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Almost Perfect

I preface this post by saying that I have just had a lovely day. I had a fun visit with some of my family, ate a wonderful dinner, and now I am home relaxing with my husband and dog. It is the bra off, sweats on portion of the day. The only thing lacking in my day is to hit Publish on my blog post. Then my life will be perfect.

That is something I am fond of saying, “And then my life will be perfect.” I seem to think I coined the phrase one morning in the army. I was still an IET soldier (Initial Entry Trainee), when they made you do all kinds of ridiculous things. On this morning we had to be in Class B uniforms, standing outside in the cold for an interminable length of time. Class B meant skirt, pantyhose and pumps (although I could and later did wear comfy flat tie shoes with the skirt) (there are pants for female Class B as well; I don’t remember if they specifically told us to wear the skirts or if I just could not be bothered to keep my shirt, belt and fly straight on the pants).

Where was I? Ah yes, standing out in an unusually cold day (Monterrey, California was usually a pretty straight 70 degrees), with my toes becoming numb. Cadre was ignoring us but not dismissing us to class, and we were muttering to each other under our breath. I did not want to sound like a big fat whiner (I know, that’s what I pretty much am, but sometimes I don’t want to sound that way), so I said, “If I could take off my shoes and rub my feet for thirty seconds, my life would be perfect.”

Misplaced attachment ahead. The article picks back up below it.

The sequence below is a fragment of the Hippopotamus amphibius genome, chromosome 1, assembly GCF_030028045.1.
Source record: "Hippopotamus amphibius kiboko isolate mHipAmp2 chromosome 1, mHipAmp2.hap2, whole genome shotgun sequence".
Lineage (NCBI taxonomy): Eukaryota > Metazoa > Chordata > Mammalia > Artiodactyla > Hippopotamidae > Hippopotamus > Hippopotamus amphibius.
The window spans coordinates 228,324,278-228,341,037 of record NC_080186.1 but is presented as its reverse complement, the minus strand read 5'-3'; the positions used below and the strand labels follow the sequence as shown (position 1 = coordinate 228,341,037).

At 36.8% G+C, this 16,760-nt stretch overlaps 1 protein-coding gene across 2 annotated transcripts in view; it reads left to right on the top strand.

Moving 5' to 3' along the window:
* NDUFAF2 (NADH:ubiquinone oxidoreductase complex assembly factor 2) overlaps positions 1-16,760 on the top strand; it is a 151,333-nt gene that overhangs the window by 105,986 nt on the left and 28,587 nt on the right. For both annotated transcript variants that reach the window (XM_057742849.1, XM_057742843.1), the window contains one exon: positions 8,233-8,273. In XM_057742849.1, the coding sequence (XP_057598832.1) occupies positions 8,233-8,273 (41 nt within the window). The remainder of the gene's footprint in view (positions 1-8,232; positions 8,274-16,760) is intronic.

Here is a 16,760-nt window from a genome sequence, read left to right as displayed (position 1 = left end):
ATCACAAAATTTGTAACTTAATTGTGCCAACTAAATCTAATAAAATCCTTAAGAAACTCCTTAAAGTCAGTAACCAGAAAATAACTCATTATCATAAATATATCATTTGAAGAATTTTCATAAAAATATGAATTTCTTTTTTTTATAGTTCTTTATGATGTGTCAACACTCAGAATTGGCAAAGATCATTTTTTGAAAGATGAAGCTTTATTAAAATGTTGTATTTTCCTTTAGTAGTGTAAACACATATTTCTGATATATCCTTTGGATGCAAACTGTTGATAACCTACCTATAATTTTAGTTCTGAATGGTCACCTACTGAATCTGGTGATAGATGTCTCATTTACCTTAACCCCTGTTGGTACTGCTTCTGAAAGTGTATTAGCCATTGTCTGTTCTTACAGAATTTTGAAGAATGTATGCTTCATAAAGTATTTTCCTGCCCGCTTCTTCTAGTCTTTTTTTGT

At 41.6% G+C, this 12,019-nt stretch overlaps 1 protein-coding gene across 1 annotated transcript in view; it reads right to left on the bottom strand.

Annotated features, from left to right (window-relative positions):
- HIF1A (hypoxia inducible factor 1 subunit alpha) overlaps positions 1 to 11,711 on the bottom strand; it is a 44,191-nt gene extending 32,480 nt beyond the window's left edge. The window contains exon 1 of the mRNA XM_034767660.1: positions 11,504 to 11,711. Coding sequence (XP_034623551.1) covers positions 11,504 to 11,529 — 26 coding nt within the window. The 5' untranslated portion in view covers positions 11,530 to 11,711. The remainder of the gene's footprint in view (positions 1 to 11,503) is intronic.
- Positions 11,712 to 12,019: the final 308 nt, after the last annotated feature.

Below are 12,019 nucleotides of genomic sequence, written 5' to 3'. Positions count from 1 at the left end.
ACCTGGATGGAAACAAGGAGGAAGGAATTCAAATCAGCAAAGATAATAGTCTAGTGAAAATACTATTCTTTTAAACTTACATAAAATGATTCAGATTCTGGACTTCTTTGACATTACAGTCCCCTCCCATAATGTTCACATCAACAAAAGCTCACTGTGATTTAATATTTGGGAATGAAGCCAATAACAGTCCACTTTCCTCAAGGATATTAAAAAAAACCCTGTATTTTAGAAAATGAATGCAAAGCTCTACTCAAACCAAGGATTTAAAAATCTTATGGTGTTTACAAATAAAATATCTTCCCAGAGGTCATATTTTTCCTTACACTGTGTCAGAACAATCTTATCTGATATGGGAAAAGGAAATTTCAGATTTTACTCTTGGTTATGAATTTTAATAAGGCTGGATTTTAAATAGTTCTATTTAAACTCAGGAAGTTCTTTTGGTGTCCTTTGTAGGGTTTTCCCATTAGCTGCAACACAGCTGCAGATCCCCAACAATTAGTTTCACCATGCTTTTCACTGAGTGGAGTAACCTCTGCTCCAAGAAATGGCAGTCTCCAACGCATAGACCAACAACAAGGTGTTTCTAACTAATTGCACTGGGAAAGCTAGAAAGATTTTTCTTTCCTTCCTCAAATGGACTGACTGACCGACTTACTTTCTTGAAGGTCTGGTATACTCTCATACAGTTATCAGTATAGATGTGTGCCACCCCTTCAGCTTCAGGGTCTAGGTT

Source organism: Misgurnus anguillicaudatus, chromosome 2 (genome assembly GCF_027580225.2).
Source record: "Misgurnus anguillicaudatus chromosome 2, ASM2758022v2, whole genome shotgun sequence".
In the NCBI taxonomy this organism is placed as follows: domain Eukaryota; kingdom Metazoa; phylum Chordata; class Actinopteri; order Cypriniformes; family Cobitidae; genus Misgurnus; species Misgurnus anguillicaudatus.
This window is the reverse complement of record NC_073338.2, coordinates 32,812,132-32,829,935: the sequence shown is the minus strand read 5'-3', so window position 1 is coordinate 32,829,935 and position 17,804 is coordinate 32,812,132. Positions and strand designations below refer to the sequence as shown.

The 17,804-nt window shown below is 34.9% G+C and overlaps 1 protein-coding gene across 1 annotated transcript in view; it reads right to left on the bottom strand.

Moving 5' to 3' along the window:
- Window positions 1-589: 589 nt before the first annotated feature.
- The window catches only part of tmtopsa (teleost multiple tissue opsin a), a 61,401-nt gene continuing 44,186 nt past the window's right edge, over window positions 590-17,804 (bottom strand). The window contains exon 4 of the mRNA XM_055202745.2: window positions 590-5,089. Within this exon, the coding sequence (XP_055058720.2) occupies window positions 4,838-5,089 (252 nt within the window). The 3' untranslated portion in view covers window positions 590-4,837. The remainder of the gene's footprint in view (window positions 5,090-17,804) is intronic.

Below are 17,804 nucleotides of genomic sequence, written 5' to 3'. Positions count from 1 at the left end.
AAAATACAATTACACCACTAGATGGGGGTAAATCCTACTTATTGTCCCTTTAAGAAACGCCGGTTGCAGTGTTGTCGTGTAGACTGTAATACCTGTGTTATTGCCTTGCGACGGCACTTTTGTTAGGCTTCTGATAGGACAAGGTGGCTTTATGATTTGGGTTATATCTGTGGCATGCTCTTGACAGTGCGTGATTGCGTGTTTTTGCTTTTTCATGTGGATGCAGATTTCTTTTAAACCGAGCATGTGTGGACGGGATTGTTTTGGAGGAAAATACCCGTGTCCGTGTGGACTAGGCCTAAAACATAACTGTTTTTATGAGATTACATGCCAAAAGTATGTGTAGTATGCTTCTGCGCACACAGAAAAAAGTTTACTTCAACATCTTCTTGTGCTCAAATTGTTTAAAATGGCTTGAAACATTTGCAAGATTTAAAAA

Now I know, my life will never be PERFECT. But, really, doesn’t that sound much better than, “My toes are so cold I think I will cry”? So I know I will not have a perfect Sunday. Yet, I hope to avoid my usual Wrist to Forehead Sunday. For one reason, I feel somehow not right having a Wrist to Forehead Sunday on Easter. However, we all know I am rarely up to writing a real post on a Sunday. Also on the Wrist to Forehead side of the scale, holiday or not, I have to work tomorrow. I fight, fight, fight the urge to jump on the Monday Sucks, Everything Sucks bandwagon, but, well, let’s just say, Sunday is not always the thrill I am hoping for.